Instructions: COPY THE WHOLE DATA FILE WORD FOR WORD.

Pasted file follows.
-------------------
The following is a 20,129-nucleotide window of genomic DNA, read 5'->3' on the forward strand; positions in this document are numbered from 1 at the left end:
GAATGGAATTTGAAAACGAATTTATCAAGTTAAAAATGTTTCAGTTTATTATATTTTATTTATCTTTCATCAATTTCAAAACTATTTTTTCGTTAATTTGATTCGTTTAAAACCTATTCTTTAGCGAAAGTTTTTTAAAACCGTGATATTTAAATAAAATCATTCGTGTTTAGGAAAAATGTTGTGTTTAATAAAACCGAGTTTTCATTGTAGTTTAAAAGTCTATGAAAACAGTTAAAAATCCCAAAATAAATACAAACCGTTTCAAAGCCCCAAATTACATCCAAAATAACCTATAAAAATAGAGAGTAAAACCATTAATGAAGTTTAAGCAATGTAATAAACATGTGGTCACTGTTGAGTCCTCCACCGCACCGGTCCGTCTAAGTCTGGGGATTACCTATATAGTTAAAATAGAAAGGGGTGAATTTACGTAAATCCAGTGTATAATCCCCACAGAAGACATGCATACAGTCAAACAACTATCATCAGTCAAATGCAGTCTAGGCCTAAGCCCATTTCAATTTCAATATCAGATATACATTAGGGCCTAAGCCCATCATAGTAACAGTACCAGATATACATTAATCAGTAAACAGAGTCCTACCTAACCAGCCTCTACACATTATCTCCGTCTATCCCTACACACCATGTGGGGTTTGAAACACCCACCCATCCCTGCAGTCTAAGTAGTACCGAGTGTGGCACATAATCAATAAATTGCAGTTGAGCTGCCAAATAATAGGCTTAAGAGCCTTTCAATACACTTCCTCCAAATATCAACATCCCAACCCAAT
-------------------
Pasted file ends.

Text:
The following is a 20,129-nucleotide window of genomic DNA, read 5'->3' on the forward strand; positions in this document are numbered from 1 at the left end:
GAATGGAATTTGAAAACGAATTTATCAAGTTAAAAATGTTTCAGTTTATTATATTTTATTTATCTTTCATCAATTTCAAAACTATTTTTTCGTTAATTTGATTCGTTTAAAACCTATTCTTTAGCGAAAGTTTTTTAAAACCGTGATATTTAAATAAAATCATTCGTGTTTAGGAAAAATGTTGTGTTTAATAAAACCGAGTTTTCATTGTAGTTTAAAAGTCTATGAAAACAGTTAAAAATCCCAAAATAAATACAAACCGTTTCAAAGCCCCAAATTACATCCAAAATAACCTATAAAAATAGAGAGTAAAACCATTAATGAAGTTTAAGCAATGTAATAAACATGTGGTCACTGTTGAGTCCTCCACCGCACCGGTCCGTCTAAGTCTGGGGATTACCTATATAGTTAAAATAGAAAGGGGTGAATTTACGTAAATCCAGTGTATAATCCCCACAGAAGACATGCATACAGTCAAACAACTATCATCAGTCAAATGCAGTCTAGGCCTAAGCCCATTTCAATTTCAATATCAGATATACATTAGGGCCTAAGCCCATCATAGTAACAGTACCAGATATACATTAATCAGTAAACAGAGTCCTACCTAACCAGCCTCTACACATTATCTCCGTCTATCCCTACACACCATGTGGGGTTTGAAACACCCACCCATCCCTGCAGTCTAAGTAGTACCGAGTGTGGCACATAATCAATAAATTGCAGTTGAGCTGCCAAATAATAGGCTTAAGAGCCTTTCAATACACTTCCTCCAAATATCAACATCCCAACCCAAT